Read this article to learn what to expect in these early years, including the incredible importance of reading to babies and toddlers, and how you can encourage your child to fall in love with books.
Emergent Readers (Ages 4-6)
- What to Look For: Recognizing letters and basic words, attempting to read simple sentences.
- Your Role: Choose beginner books with repetitive patterns to boost confidence and encourage them to read aloud.
At this stage, you are still striving towards helping your child to fall in love with reading. You will spend an enormous amount of time reading aloud to them because this will model fluent reading and also help them to learn to pronounce vocabulary words properly.
Find books that are fun, engaging, and interactive to help keep their attention. Another benefit to interactive books is that they help to build a child’s fine motor skills, which is still important at this age. Some of my favorite books that build fine motor skills are from PaperPie.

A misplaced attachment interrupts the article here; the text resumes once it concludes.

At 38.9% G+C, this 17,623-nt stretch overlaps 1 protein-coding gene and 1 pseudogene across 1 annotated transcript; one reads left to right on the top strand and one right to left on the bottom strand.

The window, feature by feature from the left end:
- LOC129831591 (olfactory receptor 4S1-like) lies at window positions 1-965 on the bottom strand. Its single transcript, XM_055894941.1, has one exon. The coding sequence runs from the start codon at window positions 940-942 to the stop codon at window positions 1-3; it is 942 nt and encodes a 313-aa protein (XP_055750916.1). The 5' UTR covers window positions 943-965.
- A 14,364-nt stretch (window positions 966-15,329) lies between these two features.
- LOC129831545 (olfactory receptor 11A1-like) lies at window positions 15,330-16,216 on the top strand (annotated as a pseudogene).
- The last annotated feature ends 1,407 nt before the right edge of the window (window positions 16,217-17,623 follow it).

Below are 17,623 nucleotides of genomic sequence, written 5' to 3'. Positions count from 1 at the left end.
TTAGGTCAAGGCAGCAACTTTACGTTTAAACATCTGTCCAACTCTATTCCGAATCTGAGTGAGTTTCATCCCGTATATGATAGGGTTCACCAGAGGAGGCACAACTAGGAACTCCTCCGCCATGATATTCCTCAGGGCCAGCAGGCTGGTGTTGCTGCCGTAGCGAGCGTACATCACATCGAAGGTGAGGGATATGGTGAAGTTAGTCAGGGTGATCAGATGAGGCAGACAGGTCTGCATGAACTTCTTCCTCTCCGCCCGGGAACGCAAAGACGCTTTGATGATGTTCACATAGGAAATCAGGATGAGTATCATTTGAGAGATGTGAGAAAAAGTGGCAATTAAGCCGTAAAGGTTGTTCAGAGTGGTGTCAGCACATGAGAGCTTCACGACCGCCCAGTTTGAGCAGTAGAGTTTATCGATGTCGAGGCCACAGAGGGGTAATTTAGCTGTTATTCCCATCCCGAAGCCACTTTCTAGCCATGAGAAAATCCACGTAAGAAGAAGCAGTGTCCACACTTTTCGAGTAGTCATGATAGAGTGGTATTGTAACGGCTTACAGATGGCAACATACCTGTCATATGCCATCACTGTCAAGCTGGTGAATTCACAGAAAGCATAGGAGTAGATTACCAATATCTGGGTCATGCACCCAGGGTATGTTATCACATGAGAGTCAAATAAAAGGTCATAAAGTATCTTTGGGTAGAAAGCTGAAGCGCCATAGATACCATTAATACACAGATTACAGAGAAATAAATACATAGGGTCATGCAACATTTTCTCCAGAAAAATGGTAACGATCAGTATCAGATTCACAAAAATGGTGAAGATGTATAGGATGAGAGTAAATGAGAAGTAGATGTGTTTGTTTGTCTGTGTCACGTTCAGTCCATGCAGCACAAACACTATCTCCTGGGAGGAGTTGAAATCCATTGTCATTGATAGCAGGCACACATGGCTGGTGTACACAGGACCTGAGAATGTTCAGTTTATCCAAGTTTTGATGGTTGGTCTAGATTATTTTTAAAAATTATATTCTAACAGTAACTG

Growing Independence (Ages 7-9)
- What to Look For: Reading with fluency, understanding the meaning of words, and exploring diverse genres.
- Your Role: Provide a variety of books that align with their interests, and discuss the stories to enhance comprehension.
As your children navigate the wonderful world of independent reading between ages 7-9, it’s crucial to keep the read-aloud tradition alive. Even though they’re becoming more independent readers, their listening comprehension outpaces their independent reading comprehension until around 8th grade (Jim Trelease, The Read Aloud Handbook).
This is the prime time to introduce captivating book series, providing a bridge between their current skills and the more complex stories they’ll encounter later. Don’t forget about graphic novels – they’re fantastic for engaging those voracious readers as well as reluctant readers, challenging their brains with a delightful blend of text and illustration. Also, begin to share with them how to find that perfect “good fit” book. This is a skill they’ll carry throughout their reading journey.
Tween Readers (Ages 10-12)
- What to Look For: Tackling longer novels, expressing opinions about characters and themes.
- Your Role: Encourage critical thinking by asking open-ended questions about the books they’re reading.